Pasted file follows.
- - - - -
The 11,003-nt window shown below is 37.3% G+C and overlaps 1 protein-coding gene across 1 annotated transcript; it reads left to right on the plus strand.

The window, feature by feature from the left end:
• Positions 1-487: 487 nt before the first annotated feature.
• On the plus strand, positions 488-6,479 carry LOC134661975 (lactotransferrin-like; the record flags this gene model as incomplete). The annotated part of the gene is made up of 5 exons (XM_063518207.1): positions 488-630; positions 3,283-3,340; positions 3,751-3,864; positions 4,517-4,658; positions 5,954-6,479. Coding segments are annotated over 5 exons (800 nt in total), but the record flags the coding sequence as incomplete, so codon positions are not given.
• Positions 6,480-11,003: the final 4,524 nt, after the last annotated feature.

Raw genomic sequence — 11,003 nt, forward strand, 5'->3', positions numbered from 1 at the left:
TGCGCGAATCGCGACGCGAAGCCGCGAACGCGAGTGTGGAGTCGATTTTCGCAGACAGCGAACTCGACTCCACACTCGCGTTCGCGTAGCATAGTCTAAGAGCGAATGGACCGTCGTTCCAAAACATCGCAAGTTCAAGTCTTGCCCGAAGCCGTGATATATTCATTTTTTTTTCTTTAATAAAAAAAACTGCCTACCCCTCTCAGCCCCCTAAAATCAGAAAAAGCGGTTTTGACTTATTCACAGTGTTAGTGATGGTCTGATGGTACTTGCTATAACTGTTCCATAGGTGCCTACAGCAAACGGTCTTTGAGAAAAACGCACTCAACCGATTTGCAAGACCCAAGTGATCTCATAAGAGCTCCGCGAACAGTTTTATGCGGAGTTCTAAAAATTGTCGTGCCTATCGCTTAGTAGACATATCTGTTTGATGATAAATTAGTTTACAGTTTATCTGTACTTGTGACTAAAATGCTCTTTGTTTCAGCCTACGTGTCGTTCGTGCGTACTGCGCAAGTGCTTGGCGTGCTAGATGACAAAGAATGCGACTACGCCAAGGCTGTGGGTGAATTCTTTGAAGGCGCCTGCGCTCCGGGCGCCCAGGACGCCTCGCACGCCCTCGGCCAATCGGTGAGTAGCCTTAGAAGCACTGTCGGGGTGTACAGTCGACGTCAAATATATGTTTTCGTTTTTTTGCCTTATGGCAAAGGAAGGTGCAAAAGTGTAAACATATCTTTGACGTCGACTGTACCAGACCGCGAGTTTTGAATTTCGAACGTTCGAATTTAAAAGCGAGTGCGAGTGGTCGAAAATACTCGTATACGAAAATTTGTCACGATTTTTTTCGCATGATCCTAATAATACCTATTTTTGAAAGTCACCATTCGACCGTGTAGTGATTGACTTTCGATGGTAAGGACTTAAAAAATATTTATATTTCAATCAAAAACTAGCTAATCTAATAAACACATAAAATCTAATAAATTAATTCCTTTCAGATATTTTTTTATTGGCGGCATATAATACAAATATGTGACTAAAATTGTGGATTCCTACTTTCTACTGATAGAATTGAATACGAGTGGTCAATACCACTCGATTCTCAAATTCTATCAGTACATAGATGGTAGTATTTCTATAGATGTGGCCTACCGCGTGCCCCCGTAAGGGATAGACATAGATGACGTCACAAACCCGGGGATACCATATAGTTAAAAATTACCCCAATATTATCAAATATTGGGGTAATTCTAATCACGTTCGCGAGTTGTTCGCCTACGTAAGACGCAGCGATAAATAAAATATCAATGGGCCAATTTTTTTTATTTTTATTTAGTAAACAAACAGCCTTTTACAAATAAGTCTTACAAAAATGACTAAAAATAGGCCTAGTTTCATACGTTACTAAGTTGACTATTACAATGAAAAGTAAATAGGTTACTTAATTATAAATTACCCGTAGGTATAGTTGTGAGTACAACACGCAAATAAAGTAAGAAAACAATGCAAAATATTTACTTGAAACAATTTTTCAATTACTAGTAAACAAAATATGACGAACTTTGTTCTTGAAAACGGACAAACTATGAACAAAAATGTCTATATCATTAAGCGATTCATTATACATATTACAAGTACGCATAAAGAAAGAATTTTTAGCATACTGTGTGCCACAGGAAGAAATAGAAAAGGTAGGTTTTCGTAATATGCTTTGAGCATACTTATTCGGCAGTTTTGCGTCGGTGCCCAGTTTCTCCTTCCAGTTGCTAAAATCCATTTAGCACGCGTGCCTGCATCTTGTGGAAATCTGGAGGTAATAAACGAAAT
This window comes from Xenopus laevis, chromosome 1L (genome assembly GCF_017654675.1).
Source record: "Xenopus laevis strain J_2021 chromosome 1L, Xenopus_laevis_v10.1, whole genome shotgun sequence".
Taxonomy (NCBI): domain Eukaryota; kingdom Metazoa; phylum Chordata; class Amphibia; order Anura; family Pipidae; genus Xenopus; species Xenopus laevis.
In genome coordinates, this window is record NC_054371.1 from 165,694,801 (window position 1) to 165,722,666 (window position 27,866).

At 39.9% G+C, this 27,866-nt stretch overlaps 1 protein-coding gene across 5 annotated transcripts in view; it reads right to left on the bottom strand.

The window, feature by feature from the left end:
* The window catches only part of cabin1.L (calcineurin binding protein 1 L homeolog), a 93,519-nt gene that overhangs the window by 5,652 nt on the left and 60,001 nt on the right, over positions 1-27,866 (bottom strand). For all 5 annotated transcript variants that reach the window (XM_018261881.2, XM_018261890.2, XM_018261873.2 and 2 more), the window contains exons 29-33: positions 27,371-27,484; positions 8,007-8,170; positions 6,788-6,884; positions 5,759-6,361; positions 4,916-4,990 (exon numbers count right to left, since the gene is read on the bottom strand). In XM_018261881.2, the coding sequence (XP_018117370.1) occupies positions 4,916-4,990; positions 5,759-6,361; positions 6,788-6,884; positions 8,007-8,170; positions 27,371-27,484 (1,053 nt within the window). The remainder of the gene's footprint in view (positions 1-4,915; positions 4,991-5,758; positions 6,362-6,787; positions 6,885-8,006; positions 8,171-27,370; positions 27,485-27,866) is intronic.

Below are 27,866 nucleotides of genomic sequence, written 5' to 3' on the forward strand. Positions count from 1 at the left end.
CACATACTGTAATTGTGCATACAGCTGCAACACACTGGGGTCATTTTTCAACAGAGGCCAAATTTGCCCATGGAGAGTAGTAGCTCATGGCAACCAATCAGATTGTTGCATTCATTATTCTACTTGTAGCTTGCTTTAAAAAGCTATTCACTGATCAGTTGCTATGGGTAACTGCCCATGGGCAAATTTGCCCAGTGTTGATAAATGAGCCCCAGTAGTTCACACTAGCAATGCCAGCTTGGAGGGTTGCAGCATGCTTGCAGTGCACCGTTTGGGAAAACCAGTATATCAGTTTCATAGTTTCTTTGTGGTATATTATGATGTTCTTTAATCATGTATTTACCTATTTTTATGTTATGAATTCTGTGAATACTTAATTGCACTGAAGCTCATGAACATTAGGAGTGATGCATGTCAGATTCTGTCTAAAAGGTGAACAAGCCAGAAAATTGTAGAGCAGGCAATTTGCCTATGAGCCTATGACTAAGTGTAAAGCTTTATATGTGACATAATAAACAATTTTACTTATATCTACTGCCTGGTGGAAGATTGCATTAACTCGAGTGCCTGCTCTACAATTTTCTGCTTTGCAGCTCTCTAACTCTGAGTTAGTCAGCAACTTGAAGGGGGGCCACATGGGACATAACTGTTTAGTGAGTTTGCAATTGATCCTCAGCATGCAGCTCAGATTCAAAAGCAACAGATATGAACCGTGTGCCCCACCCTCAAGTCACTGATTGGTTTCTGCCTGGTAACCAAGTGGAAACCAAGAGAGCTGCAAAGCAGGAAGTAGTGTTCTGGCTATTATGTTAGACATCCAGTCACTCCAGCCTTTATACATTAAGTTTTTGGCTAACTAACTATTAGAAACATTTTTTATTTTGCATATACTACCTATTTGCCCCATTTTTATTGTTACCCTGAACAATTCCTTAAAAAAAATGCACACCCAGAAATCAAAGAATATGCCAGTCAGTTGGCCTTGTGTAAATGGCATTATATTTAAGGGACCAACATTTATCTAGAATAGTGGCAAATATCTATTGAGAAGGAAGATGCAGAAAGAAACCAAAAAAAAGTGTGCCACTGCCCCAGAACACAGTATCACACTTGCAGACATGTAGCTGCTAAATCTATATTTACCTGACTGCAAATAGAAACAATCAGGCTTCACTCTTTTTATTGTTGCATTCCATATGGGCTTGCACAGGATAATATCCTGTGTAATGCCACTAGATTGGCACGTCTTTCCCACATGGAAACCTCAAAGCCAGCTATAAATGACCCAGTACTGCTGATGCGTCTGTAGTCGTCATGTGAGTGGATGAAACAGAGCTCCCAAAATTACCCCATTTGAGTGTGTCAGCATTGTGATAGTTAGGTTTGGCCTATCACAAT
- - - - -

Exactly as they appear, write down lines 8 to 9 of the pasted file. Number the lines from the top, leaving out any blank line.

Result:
This window comes from Xenopus laevis, chromosome 1L (genome assembly GCF_017654675.1).
Source record: "Xenopus laevis strain J_2021 chromosome 1L, Xenopus_laevis_v10.1, whole genome shotgun sequence".